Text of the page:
Sea Life Centre keepers who drained an ocean display were left in shock when they discovered more than 12,000 shark teeth hidden in the sea bed.
Staff at the Blackpool attraction were filtering through a refurbished ocean display when they pulled out thousands of the deadly shark fangs which had accumulated over 23 years.
The deep sea predators are known to lose one tooth a week on average, but staff admitted they were still 'astounded' by the amount of teeth discovered.
Scientists now plan to use the teeth as part of a probe into global warming - hoping the teeth will enable them to perfect a scientific technique which records ocean temperatures.
Experts have found that oxygen atoms in the discarded teeth can reveal the temperature the sharks lived in, and hope that when the technique is perfected, it can be used to study fossilised shark teeth].
This technique will then help them determine the changing temperature of the world's oceans over the centuries.
Blackpool Sea Life senior aquarist Scott Blacker said: "We always found a few teeth whenever we dived in the tank, but we were all astounded just how many were lurking in every handful of gravel.
"It's a delicate job sorting them out, because they tend to be the same colour as the gravel and easy to overlook.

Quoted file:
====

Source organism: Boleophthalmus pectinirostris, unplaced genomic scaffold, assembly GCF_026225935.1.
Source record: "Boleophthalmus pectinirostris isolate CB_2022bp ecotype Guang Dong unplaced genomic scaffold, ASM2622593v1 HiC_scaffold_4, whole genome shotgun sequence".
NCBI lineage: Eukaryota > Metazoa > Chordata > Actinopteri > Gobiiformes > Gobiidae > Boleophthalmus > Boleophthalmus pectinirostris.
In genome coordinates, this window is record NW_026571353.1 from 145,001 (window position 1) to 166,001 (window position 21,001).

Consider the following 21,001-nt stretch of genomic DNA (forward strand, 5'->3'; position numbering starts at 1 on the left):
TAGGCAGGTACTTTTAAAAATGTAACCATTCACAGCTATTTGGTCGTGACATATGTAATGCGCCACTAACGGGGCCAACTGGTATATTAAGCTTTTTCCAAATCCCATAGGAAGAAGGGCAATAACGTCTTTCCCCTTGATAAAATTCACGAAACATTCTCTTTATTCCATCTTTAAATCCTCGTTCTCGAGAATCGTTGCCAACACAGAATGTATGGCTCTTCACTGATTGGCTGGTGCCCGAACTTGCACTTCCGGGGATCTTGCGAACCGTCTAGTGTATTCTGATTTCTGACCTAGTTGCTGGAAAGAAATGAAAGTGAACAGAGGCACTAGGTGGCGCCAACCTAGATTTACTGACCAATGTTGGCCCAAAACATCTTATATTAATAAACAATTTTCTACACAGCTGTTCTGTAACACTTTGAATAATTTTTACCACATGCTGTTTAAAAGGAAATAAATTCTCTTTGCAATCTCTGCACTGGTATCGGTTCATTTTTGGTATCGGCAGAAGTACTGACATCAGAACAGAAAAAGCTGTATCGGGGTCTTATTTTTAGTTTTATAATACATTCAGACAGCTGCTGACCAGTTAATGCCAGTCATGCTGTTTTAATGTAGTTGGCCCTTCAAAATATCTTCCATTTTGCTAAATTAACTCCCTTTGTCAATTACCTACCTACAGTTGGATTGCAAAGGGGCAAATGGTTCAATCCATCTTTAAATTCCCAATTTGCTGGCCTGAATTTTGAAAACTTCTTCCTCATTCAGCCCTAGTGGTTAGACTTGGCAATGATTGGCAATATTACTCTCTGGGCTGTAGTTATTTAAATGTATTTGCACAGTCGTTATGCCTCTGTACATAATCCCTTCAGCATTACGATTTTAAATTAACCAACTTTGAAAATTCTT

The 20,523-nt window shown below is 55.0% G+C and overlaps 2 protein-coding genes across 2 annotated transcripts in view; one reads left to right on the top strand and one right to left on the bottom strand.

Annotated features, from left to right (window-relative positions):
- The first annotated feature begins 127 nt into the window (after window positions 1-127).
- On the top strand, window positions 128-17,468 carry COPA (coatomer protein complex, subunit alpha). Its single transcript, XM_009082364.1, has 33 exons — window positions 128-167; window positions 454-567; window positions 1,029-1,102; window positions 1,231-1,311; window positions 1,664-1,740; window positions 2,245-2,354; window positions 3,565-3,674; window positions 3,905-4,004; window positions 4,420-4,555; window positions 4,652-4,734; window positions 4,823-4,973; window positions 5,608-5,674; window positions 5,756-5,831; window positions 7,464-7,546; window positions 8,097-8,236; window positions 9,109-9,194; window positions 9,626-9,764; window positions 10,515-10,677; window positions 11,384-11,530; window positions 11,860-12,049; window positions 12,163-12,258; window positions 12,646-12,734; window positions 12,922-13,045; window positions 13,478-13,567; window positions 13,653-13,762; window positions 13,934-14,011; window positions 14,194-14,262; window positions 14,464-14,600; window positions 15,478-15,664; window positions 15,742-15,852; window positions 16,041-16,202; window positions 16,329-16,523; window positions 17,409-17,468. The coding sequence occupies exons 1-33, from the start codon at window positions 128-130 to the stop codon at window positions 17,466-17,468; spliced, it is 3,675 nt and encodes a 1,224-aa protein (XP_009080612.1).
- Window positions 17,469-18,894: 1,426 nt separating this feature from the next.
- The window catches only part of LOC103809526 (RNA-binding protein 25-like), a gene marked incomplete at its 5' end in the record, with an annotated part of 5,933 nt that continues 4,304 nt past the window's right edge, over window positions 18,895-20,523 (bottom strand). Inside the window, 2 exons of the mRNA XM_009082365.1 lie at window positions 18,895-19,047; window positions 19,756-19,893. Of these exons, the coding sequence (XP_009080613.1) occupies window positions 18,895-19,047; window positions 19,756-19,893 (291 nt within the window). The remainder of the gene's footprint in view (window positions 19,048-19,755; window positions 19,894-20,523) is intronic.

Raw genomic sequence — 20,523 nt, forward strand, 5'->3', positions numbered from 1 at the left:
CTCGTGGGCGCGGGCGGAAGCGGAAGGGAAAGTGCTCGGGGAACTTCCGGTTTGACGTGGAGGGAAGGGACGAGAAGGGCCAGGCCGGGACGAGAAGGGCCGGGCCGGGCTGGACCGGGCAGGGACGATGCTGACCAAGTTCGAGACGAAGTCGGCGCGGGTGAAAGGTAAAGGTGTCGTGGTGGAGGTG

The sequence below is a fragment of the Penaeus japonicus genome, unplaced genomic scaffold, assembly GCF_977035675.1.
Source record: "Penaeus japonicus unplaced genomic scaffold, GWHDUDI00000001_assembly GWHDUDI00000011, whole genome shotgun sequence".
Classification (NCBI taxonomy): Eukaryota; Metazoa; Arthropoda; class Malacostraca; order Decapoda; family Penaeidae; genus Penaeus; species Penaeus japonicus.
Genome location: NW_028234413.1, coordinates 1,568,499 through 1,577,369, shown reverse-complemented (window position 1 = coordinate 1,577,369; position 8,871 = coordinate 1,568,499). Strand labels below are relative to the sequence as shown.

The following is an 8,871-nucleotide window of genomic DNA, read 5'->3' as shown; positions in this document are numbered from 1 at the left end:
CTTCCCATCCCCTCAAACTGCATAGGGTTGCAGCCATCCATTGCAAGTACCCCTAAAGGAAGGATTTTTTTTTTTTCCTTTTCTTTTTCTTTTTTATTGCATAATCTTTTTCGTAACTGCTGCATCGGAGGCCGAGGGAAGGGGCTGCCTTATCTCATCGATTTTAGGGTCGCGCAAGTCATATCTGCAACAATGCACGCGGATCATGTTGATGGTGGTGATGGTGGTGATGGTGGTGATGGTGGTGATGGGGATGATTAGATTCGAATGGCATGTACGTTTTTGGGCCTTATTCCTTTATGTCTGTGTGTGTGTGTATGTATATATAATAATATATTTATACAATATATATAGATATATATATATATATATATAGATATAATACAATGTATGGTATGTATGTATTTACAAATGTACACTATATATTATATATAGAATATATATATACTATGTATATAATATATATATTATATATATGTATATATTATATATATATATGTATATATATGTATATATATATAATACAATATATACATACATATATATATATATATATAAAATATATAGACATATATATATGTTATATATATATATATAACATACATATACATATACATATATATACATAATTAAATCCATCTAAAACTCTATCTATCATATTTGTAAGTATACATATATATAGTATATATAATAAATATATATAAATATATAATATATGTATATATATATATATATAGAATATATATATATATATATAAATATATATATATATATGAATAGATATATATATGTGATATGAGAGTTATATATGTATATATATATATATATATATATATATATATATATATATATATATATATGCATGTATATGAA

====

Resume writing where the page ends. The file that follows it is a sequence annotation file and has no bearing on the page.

"It's great to know that our sharks are helping some really pioneering research."
The Sea Life display has been drained to install new windows and a major refurbishment and its resident sharks have moved to temporary quarters in London and Weymouth.
Research leader Dr Ivan Sansom, a senior lecturer in palaeobiology at the University of Birmingham, said: "We have teeth from every shark species that lived in the tank, including lots of sand tiger teeth, a species that hasn't featured in the display for over eight years.
"Most sharks have rows of teeth and shed them regularly. The biggest number we have are from black-tipped reef sharks, but that's hardly surprising since this species sheds a whole row of over 40 teeth every month.
"The new specimens we are getting from Blackpool will validate preliminary observations and help refine research with fossil teeth.
"The ultimate aim is to better understand how cooling waters in prehistoric times drove evolutionary change while warming waters led to extinctions.
"Current evidence from the past suggests we are going to see mass extinctions as our own oceans warm up."
Blackpool Sea Life's tropical sharks will move back into their new-look home in March, along with more than 300 shoaling fish.
Dr Sansom hopes to publish the detailed results of his team's findings in scientific journals this summer.